get your business featured on local TV
Photo by Eric Krebs

— Viewer from Market, Launch, and Sell Your Next Big Thing

Whether you have ambitions to reach a massive audience on the TODAY show, Oprah or even CreativeLive, or you want to drive foot traffic to your local business, local TV is a fun and often-overlooked opportunity to get the word out.

In fact, after a long decline in viewership, local TV audiences are bouncing back. Before you write off TV as a media dinosaur, consider this: 3 in 4 American adults watch local television news. And if your sights are on larger live platforms, local TV spots can demonstrate to producers that you’re a lively and engaging guest.

So how do you get started with local news? Read on to find out the 4-step process I’ve used to successfully cold pitch (that means I didn’t already have a contact at the station) everything from local TV networks like WGN-TV in Chicago to CNN, FOX Business and Bloomberg.

1) Tune in to the program you’d like to visit.

The biggest pet peeve of producers is getting pitches from people who are obviously clueless as to the types of segments they put together. Before you even think about pitching a segment idea, watch a few live episodes or a smattering of clips from their website.

As you watch, note the following:

How long are the guest segments? Generally speaking, you’ll have 3 minutes for your segment, which is useful to know when you’re planning. Want to do a demo? You’ll need to prep it so the host can introduce the segment, participate in your demo and wrap it up in 3 minutes.

Are guests usually filmed in studio or on location? In recent work with local TV, I’ve heard that many stations prefer to go on location (to your site or an event, for example), rather than bring guests in studio. But this varies from market-to-market and station-to-station. See if you can notice a trend as you’re watching clips.

What kinds of segments do they run? Do the guests tend to do straight interviews, demos, or do they like to have their anchors try out fun new workouts and recipes? You might not notice a pattern, but it’s useful to notice if the anchors like to participate or if they usually interview people on the street, because that will come in handy when you pitch.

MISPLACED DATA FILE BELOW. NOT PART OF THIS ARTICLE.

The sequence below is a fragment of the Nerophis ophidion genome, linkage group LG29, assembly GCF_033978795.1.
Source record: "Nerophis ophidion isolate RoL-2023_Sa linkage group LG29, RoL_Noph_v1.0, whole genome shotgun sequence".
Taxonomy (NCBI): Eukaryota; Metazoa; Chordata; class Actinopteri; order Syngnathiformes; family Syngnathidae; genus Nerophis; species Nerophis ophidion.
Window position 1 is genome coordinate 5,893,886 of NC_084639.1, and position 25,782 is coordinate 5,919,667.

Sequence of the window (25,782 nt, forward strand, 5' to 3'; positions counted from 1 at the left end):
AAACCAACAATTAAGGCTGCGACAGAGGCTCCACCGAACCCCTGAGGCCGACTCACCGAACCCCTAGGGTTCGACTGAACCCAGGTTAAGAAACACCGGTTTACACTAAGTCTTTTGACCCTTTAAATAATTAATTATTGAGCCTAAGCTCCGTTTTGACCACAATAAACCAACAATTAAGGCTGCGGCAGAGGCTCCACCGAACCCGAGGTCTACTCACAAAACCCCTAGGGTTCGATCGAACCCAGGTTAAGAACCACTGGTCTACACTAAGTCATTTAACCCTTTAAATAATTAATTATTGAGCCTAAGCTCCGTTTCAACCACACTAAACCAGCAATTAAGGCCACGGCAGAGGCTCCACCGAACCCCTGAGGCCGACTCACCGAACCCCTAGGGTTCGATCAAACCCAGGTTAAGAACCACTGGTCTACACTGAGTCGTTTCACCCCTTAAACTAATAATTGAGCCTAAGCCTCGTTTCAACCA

Don’t sweat it if you’re not detecting too many patterns in your viewing. Just by asking the question, and watching the program like a publicist, you’re taking in information about the programs that most people miss.

2) Draw a mental picture of what your segment will look and feel like.

Now it’s time to envision how you might fit into the station’s programming. Always keep in mind that TV is a visual medium. As we told one client doing a food segment, it doesn’t matter how your dishes taste — how they look is what matters for TV!

Imagine that you’re on set. The anchor introduces you. You get to do your thing. The anchor wraps up and shares your URL or the location of your shop.

What is that thing you do in between?

You could invite the cameras to a live location, where the host can interview you remotely. Is there something going on in the background like an event you’ve spearheaded?

Or maybe you join the host in studio for an expert segment on your hot tips, how to’s or what to avoid’s.

Finally, you might teach the host a new craft live on camera.